Darius bequeathed his wrath to his son Xerxes, whose invasion of Greece dwarfed his father’s. This time the Spartans assisted Athens, bravely stalling the Persian onslaught at Thermopylae and allowing the Athenians to devise a plan to defeat the Persian navy at Salamis. Further military defeats forced the Persians to give up their invasion, and in the wake of this, Athens’ closest allies formed the Delian League. Athens, however, used it navy to dominate the league and form a trade empire.
This generated fear among the other Greeks, who aligned with Sparta and waged war against Athens to restore the balance of power. The Peloponnesian War lasted for thirty years as the Spartans first besieged and finally (with the assistance of their former enemy the Persians) blockaded Athens. Though Athens lost the war, all of Greece had suffered and was now vulnerable.
Chroniclers like Herodotus and Thucydides established the discipline of history in their efforts to understand and explain these wars.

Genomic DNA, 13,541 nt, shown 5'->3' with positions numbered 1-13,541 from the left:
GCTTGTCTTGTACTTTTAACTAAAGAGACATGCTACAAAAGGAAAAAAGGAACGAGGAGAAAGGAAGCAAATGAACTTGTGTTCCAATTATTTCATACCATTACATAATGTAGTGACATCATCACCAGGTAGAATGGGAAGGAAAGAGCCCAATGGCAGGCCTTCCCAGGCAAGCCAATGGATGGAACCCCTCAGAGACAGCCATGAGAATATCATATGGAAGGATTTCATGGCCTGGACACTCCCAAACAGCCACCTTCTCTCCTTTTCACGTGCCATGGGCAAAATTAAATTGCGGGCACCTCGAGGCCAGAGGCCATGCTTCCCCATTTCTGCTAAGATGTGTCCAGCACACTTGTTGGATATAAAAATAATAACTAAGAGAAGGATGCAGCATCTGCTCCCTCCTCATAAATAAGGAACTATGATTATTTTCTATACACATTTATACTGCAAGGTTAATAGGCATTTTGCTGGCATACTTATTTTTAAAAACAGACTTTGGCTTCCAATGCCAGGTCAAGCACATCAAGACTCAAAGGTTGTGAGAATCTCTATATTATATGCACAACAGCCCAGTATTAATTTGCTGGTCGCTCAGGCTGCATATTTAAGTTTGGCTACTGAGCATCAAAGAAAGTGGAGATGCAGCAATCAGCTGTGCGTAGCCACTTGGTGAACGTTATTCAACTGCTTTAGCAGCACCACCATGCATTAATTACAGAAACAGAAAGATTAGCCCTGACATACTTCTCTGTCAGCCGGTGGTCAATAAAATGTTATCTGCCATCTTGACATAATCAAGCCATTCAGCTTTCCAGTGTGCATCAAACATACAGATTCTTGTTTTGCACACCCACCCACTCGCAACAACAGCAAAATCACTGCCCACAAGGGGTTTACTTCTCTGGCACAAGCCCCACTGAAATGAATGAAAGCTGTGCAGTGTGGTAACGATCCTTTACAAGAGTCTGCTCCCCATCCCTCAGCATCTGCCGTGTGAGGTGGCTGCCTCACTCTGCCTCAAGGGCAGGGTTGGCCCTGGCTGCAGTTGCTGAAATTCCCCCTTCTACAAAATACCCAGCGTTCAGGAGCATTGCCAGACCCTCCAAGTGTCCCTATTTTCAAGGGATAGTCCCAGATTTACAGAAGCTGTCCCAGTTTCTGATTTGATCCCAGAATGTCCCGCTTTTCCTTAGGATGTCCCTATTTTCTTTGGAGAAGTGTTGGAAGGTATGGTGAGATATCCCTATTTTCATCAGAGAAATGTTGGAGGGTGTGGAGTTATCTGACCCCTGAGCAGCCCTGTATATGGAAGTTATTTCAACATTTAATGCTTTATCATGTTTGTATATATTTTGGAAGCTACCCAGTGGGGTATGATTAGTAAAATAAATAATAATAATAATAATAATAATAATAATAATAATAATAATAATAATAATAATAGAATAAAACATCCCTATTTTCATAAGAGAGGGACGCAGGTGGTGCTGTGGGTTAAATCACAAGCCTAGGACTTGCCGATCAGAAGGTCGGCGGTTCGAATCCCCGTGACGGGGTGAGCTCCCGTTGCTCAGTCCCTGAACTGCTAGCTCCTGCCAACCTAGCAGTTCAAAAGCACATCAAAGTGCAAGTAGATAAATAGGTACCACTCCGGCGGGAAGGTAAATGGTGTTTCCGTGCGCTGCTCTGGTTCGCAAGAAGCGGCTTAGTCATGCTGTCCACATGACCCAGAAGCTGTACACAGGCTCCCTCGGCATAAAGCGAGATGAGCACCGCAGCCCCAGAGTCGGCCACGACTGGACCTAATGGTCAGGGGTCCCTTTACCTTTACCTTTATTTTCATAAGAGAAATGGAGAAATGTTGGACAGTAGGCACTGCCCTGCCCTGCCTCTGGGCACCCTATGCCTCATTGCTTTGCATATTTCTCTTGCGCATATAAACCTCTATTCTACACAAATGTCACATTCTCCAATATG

The vulnerability of Greece was exploited by the kingdom of Macedonia, as its young leader Alexander conquered most of Greece and then set his sights on the Persian Empire. His conquests took him as far east as India before he succumbed to a fever. In the meantime, he had spread Greek culture and merged it with that of the East to form the pluralistic Hellenistic Culture.


Content Vocabulary

 geographic isolation  agoge

 Mediterranean climate  Apella

 palace kingdoms  Ephors

 frescoes  Darius I

 Linear A  Battle of Marathon

 matriarchal  god-king

 Mother Goddess  citizen-soldier

 seal-stone  Pheidippides

 Cult of the Bull  Miltiades

 Lion’s Gate  Xerxes I

 Treasury of Atreus  Battle of Thermopylae

 Grave Circle A  Leonidas

 Linear B  Battle of Salamis

 Bronze Age Greek diaspora  Themistocles

 Heinrich Schliemann  trireme

 Carl Blegen  Delian League

 Troy VII  Pericles